Wall Street Journal
January 24, 2005
FARMWORKER GETS RARE WIN AGAINST GROWER
By Miriam Jordan
In a case that spotlights problems faced by migrant women working on farms, a federal-court jury in Fresno on Friday found one of California’s largest agricultural businesses liable for sexual harassment and awarded its employee nearly $1 million.
The unanimous verdict against Harris Farms Inc. marks the first time that the U.S. Equal Employment Opportunity Commission has taken a sexual-harassment case involving the agriculture industry to trial. Previous cases brought by the agency, which enforces antidiscrimination law in the workplace, have been settled out of court. Farm-worker advocates and labor lawyers applauded the verdict, saying it focuses attention on a widespread problem that is rarely reported.
“The jury’s verdict sends a message to all agricultural employers that they must protect their workers against sexual harassment,” said William Tamayo, regional attorney for the EEOC in San Francisco.
The EEOC sued the Coalinga-based company on behalf of farmworker Olivia Tamayo (no relation to the attorney), who filed a charge with the federal agency against her employer in 1999. Ms. Tamayo, 45 years old, who weeded crops and drove a tractor for Harris Farms, alleged that she was physically and verbally attacked by a supervisor, verbally abused by co-workers and then retaliated against by the company after she reported the harassment.
According to her testimony, between 1993 and 1995, the supervisor drove her to isolated locations in a truck and raped her on several occasions; he reminded her that he carried a gun and pocketknife to prevent her from reporting the assaults. No criminal charges were filed against the supervisor after a deputy sheriff interviewed Ms. Tamayo and did not find her allegations credible, according to court transcripts. The supervisor retired from Harris Farms in 1999.
Privately-held Harris Farms is a diversified farming concern spread across 14,000 acres of land in the Fresno area. It grows tomatoes, cotton and almonds and owns cattle and racehorse ranches, as well as a hotel and restaurant.
Chairman John Harris said he is considering an appeal of the verdict. “We are very disappointed,” he said. “We thought we had an excellent case.” In an interview a few days earlier, he said that his company had spent hundreds of thousands of dollars to fight the lawsuit because it was convinced that the relationship between Ms. Tamayo and the supervisor had been consensual. In his deposition, the supervisor said he and Ms. Tamayo had sex three times a week over several years, according to court transcripts.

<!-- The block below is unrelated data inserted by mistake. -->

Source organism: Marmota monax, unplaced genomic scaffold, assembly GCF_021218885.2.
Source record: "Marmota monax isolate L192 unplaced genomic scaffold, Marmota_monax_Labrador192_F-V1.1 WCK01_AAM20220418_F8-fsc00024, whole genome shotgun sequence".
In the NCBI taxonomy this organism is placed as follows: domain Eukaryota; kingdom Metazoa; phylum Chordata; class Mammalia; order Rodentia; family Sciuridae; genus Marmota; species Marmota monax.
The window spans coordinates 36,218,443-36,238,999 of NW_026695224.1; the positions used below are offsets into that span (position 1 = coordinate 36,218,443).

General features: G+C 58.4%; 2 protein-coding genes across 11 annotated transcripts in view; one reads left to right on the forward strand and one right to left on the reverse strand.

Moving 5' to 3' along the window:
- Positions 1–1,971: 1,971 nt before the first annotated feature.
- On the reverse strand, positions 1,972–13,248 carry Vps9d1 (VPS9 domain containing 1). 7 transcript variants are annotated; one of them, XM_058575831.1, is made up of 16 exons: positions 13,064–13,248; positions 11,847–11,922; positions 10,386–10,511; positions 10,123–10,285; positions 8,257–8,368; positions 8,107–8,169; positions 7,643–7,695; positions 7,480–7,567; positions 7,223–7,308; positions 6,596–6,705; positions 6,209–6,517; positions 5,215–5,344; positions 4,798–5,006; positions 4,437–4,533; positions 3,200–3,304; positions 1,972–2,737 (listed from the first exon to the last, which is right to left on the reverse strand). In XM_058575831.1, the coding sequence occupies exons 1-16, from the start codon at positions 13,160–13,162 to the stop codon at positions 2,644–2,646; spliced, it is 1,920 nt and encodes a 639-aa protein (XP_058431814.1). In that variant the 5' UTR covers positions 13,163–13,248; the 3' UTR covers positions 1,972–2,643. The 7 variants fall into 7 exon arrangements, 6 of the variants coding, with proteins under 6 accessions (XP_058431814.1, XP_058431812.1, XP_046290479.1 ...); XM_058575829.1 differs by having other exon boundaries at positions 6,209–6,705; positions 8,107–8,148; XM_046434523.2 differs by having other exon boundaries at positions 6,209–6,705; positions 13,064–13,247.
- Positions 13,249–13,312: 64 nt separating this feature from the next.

Mr. Harris described the case as an attempt at “extortion” by the EEOC. “They considered us a deep-pocketed employer,” HE SAID.
Sexual-harassment suits were filed against a number of U.S. businesses in the 1990s, but the agricultural business has generally escaped, said Susan Estrich, a law professor at the University of Southern California. “The gap between the powerful and powerless is greatest in the fields,” said the professor, who specializes in sexual discrimination. “The verdict sends a message that it is going to be very expensive for growers to tolerate this kind of [inappropriate] conduct.”
EEOC lead counsel Linda Ordonio-Dixon said she hoped the verdict against Harris Farms would embolden other women in the fields to report harassment.
Women account for about one-quarter of the agricultural labor force, according to the Labor Department. Agricultural researchers say women represent about half of all workers in fruit and vegetable packing sheds and nurseries. Mostly poor immigrants, they are isolated by language, culture and lack of education. Desperate to keep their jobs, they rarely take action if they are sexually harassed. Many are also illegal residents, which contributes to their reluctance to report problems.
“Sexual harassment is pervasive,” said Monica Ramirez, an attorney at the Migrant Farmworker Justice Project in Florida, which is also doing outreach. “There have been very few lawsuits because these women are afraid and lack information to assert their rights.” Ms. Tamayo in 1999 described her problems to an agency that helps poor women, and she was referred to the EEOC.
In California, home to the largest agricultural industry in the U.S., the EEOC has filed none sexual-harassment lawsuits in federal court since 1998. All were settled before reaching trial. In the biggest case, lettuce grower Tanimura & Antle agreed in 1999 to pay nearly $1.9 million to settle allegations of sexual harassment at its facilities in California and Arizona.
The EEIC investigates each charge, or complaint, filed by a worker. After investigating Ms. Tamayo’s charge, the EEOC said it found there was reasonable cause to believe that Harris Farms failed to prevent and correct the sexual harassment. The EEOC invited Harris Farms to settle the case before taking it to court. Harris Farms denied the charges, and the parties didn’t reach an agreement.
Ms. Tamayo, a Mexican native with a third-grade education and five children, has been working in the fields since the 1980s. She continued to work as her case wore on – but not for Harris Farms. She currently works as a lettuce picker. Though not a U.S. citizen, she has a green card enabling her to legally work in this country.
The jury awarded Ms. Tamayo $500,000 in punitive damages, $350,000 for emotional distress, $53,000 in back pay and $91,000 for future lost earnings. Ms. Tamayo said after the verdict: “I suffered a lot. Now, I am happy.”